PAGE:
Two competing ordinances will be up for second and final readings before the Jersey City Council on May 6, when the members will vote to protect tenants by enacting a moratorium on some rent increases.
The first, introduced unanimously on April 15, seeks to protect tenants in rent-controlled units only. Landlords will not be permitted to impose any rent increases or late fees through Aug. 1 or the end of the public health crisis, whichever is later.
The second, unanimously introduced on April 22 and sponsored by Councilman James Solomon, would expand the rent freeze to include units within one-to-four-family buildings that are not owner-occupied.
Solomon and Councilman Jermaine Robinson suggested combining the two ordinances on second reading, but City Attorney Nick Strasser said that since the first rent-freeze ordinance already passed on first reading, the council could not merge the two ordinances.
He said the council could have merged them if they were both at first reading.
He added that the council could not vote to adopt both ordinances on second reading in May because contradictory language in each would make the new law confusing.
“No matter what form this one takes, one has to pass, and one has to fail because they are inconsistent,” Strasser said.
Originally Solomon’s ordinance included all one- to four-family buildings and would have ended when the public health emergency ended instead of on Aug. 1. It also included a clause that would have re-instituted the rent freeze should the governor reestablish the public health emergency due to a resurgence or second wave of COVID-19.
The legislation was met with resistance in the city council caucus meetings primarily from Councilman Richard Boggiano, who opposed the end date and inclusion of one- to four-family homes.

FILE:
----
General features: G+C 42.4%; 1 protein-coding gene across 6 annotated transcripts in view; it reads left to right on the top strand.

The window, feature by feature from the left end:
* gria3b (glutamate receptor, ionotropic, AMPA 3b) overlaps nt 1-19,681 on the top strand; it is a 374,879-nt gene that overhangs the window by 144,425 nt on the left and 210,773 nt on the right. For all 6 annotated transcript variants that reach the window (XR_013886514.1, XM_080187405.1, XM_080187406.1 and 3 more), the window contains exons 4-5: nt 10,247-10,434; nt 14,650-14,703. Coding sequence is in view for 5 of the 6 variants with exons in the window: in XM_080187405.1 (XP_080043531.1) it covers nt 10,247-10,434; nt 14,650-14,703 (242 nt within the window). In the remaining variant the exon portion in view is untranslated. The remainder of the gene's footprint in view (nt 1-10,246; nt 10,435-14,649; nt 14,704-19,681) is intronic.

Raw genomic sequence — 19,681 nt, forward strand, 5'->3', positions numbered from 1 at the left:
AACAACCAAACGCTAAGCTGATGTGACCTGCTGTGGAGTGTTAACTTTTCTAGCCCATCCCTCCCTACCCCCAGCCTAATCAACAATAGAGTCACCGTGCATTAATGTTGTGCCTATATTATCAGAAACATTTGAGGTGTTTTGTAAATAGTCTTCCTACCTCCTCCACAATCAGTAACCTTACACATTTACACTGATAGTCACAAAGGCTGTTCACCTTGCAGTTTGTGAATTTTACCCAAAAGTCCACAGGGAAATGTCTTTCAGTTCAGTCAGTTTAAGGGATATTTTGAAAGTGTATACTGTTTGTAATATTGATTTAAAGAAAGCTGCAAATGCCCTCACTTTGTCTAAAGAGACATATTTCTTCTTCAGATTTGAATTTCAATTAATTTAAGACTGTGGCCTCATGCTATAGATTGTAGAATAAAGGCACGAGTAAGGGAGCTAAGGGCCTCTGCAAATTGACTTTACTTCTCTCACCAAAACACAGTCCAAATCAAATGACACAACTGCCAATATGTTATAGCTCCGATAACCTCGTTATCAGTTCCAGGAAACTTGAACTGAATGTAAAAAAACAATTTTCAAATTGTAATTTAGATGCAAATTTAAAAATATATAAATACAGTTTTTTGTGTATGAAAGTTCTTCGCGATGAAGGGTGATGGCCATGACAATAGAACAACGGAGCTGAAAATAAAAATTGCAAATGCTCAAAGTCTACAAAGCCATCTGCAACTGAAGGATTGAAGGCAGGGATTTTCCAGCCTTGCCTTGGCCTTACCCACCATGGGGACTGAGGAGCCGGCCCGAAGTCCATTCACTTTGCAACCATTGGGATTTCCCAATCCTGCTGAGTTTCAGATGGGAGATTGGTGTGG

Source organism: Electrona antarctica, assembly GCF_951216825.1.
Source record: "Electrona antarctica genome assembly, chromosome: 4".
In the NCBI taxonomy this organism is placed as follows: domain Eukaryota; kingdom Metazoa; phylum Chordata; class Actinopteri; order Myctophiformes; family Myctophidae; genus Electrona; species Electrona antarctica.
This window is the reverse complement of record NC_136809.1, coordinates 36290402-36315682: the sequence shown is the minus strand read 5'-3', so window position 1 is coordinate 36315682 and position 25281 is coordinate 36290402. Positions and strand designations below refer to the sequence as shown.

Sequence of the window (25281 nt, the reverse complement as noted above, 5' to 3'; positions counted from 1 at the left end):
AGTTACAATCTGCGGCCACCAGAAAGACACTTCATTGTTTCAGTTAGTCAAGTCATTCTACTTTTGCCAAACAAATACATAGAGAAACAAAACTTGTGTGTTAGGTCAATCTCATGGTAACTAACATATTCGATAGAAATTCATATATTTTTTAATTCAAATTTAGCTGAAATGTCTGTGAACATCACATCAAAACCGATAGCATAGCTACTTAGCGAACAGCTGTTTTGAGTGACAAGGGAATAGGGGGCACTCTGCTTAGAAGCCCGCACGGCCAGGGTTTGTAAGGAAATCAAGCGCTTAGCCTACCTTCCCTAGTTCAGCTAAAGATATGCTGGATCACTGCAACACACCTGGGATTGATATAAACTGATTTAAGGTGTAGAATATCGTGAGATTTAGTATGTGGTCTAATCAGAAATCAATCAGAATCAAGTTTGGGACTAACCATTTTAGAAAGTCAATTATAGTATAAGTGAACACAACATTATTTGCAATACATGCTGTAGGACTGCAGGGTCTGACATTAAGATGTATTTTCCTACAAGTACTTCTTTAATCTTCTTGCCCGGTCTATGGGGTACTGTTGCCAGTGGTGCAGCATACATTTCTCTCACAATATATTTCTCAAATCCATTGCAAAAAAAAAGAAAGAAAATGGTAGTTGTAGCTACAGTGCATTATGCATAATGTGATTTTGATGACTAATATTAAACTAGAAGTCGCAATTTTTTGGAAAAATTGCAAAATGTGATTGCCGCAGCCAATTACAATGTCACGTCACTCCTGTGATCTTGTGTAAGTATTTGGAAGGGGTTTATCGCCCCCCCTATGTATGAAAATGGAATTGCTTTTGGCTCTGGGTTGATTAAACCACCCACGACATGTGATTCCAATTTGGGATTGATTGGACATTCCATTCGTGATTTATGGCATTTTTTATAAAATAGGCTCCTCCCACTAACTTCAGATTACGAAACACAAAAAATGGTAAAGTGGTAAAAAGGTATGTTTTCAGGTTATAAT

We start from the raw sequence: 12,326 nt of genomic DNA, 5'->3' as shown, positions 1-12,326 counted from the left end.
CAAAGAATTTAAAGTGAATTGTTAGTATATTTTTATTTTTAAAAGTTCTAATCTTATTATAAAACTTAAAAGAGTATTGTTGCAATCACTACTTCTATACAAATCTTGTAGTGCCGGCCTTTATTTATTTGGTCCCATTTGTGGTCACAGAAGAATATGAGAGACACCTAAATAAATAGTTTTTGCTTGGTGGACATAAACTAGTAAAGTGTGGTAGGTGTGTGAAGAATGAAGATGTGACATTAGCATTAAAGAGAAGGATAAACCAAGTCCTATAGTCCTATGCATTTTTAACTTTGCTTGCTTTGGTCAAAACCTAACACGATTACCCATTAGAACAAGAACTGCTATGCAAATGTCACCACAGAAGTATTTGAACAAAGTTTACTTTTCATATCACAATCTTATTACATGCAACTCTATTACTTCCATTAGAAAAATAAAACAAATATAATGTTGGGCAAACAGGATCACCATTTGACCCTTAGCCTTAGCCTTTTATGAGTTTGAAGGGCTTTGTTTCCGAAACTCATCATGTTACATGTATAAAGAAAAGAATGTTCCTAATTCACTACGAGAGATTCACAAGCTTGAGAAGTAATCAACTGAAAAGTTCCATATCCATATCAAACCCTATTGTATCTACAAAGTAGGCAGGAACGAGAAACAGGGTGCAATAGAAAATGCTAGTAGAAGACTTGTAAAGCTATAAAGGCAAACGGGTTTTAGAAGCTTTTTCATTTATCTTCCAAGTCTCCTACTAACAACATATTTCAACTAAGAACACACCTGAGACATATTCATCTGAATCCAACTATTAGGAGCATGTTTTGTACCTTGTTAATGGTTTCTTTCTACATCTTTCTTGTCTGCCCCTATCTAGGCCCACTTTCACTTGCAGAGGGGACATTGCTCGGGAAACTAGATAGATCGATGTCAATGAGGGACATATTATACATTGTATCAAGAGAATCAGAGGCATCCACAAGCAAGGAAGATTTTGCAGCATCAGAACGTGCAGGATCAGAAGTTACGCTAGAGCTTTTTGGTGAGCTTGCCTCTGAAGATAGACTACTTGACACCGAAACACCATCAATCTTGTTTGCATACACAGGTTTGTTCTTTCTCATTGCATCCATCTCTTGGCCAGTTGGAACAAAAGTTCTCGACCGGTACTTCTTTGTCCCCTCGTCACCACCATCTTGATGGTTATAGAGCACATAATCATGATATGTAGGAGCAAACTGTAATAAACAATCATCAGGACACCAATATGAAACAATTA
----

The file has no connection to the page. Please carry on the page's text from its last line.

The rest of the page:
During the April 20 caucus meeting, Boggiano said that the ordinance shouldn’t include one-to-four-family homes and was “crucifying” those “small homeowners” because they still had to try to pay their property taxes.
“The taxpayer is getting royally screwed, and that’s wrong, and I don’t think they should be part of it, the one-to-four families,” Boggiano said, noting that he received several calls from residents in Ward C and Ward D opposing the inclusion of one-to-four-family buildings and voicing concerns regarding property taxes.
Solomon said most homeowners have the option of mortgage forbearance but that renters, specifically not in rent-controlled units, don’t have protections.
“I feel like we have to protect these folks who don’t have any protections,” he said.
Boggiano said he believed landlords would not raise rents during the pandemic.
“If they are not going to raise them, Councilman Boggiano, then this won’t negatively impact them,” said Councilman Rolando Lavarro, who added that more than 70 percent of residents in Jersey City are renters, many of whom were “cost-burdened pre-COVID, pre-pandemic.”
“We are going to see a crisis here of unprecedented proportions and we need to have a response that matches that … and we have to demonstrate to the Jersey City public that we understand the severity of this challenge right now,” Lavarro said.
Boggiano said taxes are due May 1, and “homeowners are struggling right now.”
Business Administrator Brian Platt said the city has no authority to change the tax due date because that power lies with the state.
He said there is a 10-day grace period permitted for homeowners to pay taxes.
During the April 22 council meeting, Boggiano voted to introduce the ordinance considering the new amendments.
“As long as it ends on August 1st, I’ll go along with it,” he said.